Thrombotic microangiopathy (TMA) is a rare but potentially lethal complication encountered in solid organ and bone marrow transplant recipients that requires rapid recognition, diagnosis, and initiation of therapy. Several causes have been identified, including viral infections and various medications. We report a case of TMA after living-donor liver transplantation (LDLT). A 60-yearold man underwent LDLT for end-stage liver disease secondary to hepatitis C virus. After 6 months, he required re-transplantation because graft failure was caused by a small-for-size graft. The immunosuppressive regimen for the second transplantation consisted of tacrolimus and prednisolone; cyclosporine (CsA), mycophenolate mofetil, and prednisolone had been used for the first transplantation. Despite multiple transfusions of packed red blood cells and concentrated platelets, his hemoglobin and platelets decreased and lactate dehydrogenase increased following re-transplantation. Hematological evaluation revealed findings consistent with TMA. As soon as TMA was diagnosed, the calcineurin inhibitor (CNI) was changed from tacrolimus to CsA, and fresh frozen plasma (FFP) was given. The patient's platelets gradually increased after the CNI was changed, and no transfusions were needed. Therefore, tacrolimus was suspected as the cause of the patient's TMA. Early diagnosis, switching CNIs, and FFP supplementation allowed the TMA to resolve without the need for plasma exchange.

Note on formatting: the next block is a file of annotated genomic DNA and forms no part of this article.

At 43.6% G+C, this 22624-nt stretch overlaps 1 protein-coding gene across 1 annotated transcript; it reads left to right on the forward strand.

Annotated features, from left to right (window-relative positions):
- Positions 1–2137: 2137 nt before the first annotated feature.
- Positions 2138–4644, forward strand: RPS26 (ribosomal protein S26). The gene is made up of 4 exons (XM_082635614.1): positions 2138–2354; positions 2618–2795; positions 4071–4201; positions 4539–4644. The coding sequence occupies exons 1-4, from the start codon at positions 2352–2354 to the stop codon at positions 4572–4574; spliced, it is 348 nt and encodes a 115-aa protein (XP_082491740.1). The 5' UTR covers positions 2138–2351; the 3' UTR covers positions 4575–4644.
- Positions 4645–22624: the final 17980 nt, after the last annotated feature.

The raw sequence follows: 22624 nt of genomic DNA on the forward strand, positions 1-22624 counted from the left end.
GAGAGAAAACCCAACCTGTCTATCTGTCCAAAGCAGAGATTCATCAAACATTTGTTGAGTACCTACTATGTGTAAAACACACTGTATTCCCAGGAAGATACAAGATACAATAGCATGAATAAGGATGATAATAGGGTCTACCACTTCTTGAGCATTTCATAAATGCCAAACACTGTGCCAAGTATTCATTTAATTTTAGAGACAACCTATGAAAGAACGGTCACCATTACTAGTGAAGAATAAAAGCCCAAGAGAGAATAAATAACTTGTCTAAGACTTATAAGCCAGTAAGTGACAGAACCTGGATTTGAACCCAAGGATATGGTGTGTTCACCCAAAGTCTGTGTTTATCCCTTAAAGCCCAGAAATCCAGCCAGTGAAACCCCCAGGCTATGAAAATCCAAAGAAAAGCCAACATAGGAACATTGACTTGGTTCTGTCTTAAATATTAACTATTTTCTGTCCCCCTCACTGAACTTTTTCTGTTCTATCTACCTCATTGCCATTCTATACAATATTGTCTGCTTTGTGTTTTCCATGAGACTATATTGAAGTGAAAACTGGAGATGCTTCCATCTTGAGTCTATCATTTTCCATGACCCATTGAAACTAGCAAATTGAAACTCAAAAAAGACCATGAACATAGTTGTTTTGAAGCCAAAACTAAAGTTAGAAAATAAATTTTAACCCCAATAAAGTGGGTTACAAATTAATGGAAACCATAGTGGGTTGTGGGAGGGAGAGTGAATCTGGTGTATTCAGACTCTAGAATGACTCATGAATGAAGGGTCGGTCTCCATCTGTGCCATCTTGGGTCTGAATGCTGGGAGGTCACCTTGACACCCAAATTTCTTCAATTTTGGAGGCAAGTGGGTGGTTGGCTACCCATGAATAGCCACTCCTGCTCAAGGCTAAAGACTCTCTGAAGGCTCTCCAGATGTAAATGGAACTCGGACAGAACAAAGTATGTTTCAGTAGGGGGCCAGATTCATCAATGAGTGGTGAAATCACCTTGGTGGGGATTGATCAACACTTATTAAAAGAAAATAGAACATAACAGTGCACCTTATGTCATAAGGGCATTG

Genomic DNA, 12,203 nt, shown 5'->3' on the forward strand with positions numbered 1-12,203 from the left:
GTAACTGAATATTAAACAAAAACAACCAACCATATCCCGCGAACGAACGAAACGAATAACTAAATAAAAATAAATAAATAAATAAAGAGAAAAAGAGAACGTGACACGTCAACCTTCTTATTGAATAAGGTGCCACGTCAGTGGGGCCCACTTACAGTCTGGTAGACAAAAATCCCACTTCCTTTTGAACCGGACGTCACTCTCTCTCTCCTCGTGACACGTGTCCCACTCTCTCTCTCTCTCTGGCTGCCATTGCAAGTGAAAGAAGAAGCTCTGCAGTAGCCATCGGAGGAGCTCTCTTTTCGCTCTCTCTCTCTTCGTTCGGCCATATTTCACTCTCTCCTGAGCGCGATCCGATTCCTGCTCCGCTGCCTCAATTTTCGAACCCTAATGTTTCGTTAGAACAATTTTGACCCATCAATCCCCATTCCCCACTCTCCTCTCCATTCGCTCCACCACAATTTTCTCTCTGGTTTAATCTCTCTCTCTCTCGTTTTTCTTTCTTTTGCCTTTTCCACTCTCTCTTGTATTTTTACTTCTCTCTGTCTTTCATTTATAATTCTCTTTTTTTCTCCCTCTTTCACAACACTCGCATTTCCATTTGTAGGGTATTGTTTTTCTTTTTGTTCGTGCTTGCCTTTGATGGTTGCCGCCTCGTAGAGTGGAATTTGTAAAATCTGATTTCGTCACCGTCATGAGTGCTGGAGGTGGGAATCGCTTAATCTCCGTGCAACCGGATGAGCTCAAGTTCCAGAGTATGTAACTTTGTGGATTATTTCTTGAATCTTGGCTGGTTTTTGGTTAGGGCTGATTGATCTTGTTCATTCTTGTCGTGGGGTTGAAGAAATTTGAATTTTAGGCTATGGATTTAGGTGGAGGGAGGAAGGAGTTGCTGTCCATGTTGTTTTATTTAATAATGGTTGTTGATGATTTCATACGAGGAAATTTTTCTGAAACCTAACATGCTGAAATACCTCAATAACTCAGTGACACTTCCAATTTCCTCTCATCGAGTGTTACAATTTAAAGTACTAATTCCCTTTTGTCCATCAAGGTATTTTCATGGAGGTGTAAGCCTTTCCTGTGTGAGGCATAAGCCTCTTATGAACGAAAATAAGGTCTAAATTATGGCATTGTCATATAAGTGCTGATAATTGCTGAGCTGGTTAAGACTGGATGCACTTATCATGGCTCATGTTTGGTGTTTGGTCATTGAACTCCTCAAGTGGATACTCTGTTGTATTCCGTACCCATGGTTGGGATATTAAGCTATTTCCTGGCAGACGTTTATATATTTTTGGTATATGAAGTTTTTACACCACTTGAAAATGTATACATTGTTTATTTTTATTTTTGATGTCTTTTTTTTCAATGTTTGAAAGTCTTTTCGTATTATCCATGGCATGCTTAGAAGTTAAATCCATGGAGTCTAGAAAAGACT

- Calcineurin inhibitor
- Living-donor liver transplantation
- Thrombotic microangiopathy
ASJC Scopus subject areas
- Anesthesiology and Pain Medicine